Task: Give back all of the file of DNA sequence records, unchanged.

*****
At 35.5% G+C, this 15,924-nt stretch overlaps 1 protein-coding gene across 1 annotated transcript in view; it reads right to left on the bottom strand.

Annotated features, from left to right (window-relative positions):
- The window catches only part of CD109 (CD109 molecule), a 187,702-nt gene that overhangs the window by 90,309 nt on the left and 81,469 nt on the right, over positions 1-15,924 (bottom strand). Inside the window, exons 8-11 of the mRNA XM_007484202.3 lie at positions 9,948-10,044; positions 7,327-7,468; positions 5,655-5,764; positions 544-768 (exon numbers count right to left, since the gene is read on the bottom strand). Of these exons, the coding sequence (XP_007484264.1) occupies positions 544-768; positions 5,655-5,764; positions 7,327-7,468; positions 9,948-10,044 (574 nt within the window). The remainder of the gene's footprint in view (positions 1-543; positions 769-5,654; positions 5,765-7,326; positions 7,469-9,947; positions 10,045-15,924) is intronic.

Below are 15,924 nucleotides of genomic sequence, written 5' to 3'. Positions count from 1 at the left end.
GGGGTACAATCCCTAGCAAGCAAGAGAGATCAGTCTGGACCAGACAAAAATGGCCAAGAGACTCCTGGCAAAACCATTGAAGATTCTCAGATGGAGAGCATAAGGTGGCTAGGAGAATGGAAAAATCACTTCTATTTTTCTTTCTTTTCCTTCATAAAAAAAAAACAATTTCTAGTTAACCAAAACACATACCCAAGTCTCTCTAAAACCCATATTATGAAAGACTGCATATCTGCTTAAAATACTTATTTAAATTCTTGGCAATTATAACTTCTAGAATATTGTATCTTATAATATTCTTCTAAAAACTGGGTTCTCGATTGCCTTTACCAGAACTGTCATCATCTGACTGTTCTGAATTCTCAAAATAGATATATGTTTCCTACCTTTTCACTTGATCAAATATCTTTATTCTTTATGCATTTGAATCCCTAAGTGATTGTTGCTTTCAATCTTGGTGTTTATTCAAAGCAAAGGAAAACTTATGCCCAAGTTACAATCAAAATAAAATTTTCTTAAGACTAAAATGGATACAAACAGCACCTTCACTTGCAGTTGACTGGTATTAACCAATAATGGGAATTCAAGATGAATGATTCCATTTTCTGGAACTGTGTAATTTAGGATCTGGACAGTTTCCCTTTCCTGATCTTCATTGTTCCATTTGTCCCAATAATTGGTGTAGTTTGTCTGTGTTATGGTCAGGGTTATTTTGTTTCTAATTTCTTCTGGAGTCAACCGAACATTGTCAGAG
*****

At 35.5% G+C, this 15,924-nt stretch overlaps 1 protein-coding gene across 1 annotated transcript in view; it reads right to left on the bottom strand.

Annotated features, from left to right (window-relative positions):
- The window catches only part of CD109 (CD109 molecule), a 187,702-nt gene that overhangs the window by 90,309 nt on the left and 81,469 nt on the right, over positions 1-15,924 (bottom strand). Inside the window, exons 8-11 of the mRNA XM_007484202.3 lie at positions 9,948-10,044; positions 7,327-7,468; positions 5,655-5,764; positions 544-768 (exon numbers count right to left, since the gene is read on the bottom strand). Of these exons, the coding sequence (XP_007484264.1) occupies positions 544-768; positions 5,655-5,764; positions 7,327-7,468; positions 9,948-10,044 (574 nt within the window). The remainder of the gene's footprint in view (positions 1-543; positions 769-5,654; positions 5,765-7,326; positions 7,469-9,947; positions 10,045-15,924) is intronic.

Below are 15,924 nucleotides of genomic sequence, written 5' to 3'. Positions count from 1 at the left end.
GGGGTACAATCCCTAGCAAGCAAGAGAGATCAGTCTGGACCAGACAAAAATGGCCAAGAGACTCCTGGCAAAACCATTGAAGATTCTCAGATGGAGAGCATAAGGTGGCTAGGAGAATGGAAAAATCACTTCTATTTTTCTTTCTTTTCCTTCATAAAAAAAAAACAATTTCTAGTTAACCAAAACACATACCCAAGTCTCTCTAAAACCCATATTATGAAAGACTGCATATCTGCTTAAAATACTTATTTAAATTCTTGGCAATTATAACTTCTAGAATATTGTATCTTATAATATTCTTCTAAAAACTGGGTTCTCGATTGCCTTTACCAGAACTGTCATCATCTGACTGTTCTGAATTCTCAAAATAGATATATGTTTCCTACCTTTTCACTTGATCAAATATCTTTATTCTTTATGCATTTGAATCCCTAAGTGATTGTTGCTTTCAATCTTGGTGTTTATTCAAAGCAAAGGAAAACTTATGCCCAAGTTACAATCAAAATAAAATTTTCTTAAGACTAAAATGGATACAAACAGCACCTTCACTTGCAGTTGACTGGTATTAACCAATAATGGGAATTCAAGATGAATGATTCCATTTTCTGGAACTGTGTAATTTAGGATCTGGACAGTTTCCCTTTCCTGATCTTCATTGTTCCATTTGTCCCAATAATTGGTGTAGTTTGTCTGTGTTATGGTCAGGGTTATTTTGTTTCTAATTTCTTCTGGAGTCAACCGAACATTGTCAGAG